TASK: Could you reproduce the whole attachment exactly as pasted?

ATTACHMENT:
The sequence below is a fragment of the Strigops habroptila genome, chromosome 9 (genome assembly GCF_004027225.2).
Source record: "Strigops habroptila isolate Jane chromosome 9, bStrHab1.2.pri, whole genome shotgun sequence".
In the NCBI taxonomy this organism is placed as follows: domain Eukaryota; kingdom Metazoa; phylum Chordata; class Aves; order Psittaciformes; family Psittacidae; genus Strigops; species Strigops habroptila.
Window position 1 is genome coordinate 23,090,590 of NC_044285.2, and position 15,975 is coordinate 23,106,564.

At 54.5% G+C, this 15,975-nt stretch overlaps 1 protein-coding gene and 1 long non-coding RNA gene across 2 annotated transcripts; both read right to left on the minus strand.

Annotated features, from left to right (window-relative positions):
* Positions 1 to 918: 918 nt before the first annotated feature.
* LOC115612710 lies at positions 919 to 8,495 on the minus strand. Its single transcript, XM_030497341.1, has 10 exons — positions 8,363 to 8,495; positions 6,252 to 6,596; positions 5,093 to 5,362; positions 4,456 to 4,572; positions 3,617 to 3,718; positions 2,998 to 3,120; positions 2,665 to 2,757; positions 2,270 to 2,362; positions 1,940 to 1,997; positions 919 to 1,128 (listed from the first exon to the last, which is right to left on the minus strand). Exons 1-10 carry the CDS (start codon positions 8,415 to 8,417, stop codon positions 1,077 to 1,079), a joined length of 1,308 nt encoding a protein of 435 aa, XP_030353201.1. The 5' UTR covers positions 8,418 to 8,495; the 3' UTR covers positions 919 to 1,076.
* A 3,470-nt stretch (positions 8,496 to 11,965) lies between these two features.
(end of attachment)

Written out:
The sequence below is a fragment of the Strigops habroptila genome, chromosome 9 (genome assembly GCF_004027225.2).
Source record: "Strigops habroptila isolate Jane chromosome 9, bStrHab1.2.pri, whole genome shotgun sequence".
In the NCBI taxonomy this organism is placed as follows: domain Eukaryota; kingdom Metazoa; phylum Chordata; class Aves; order Psittaciformes; family Psittacidae; genus Strigops; species Strigops habroptila.
Window position 1 is genome coordinate 23,090,590 of NC_044285.2, and position 15,975 is coordinate 23,106,564.

At 54.5% G+C, this 15,975-nt stretch overlaps 1 protein-coding gene and 1 long non-coding RNA gene across 2 annotated transcripts; both read right to left on the minus strand.

Annotated features, from left to right (window-relative positions):
* Positions 1 to 918: 918 nt before the first annotated feature.
* LOC115612710 lies at positions 919 to 8,495 on the minus strand. Its single transcript, XM_030497341.1, has 10 exons — positions 8,363 to 8,495; positions 6,252 to 6,596; positions 5,093 to 5,362; positions 4,456 to 4,572; positions 3,617 to 3,718; positions 2,998 to 3,120; positions 2,665 to 2,757; positions 2,270 to 2,362; positions 1,940 to 1,997; positions 919 to 1,128 (listed from the first exon to the last, which is right to left on the minus strand). Exons 1-10 carry the CDS (start codon positions 8,415 to 8,417, stop codon positions 1,077 to 1,079), a joined length of 1,308 nt encoding a protein of 435 aa, XP_030353201.1. The 5' UTR covers positions 8,418 to 8,495; the 3' UTR covers positions 919 to 1,076.
* A 3,470-nt stretch (positions 8,496 to 11,965) lies between these two features.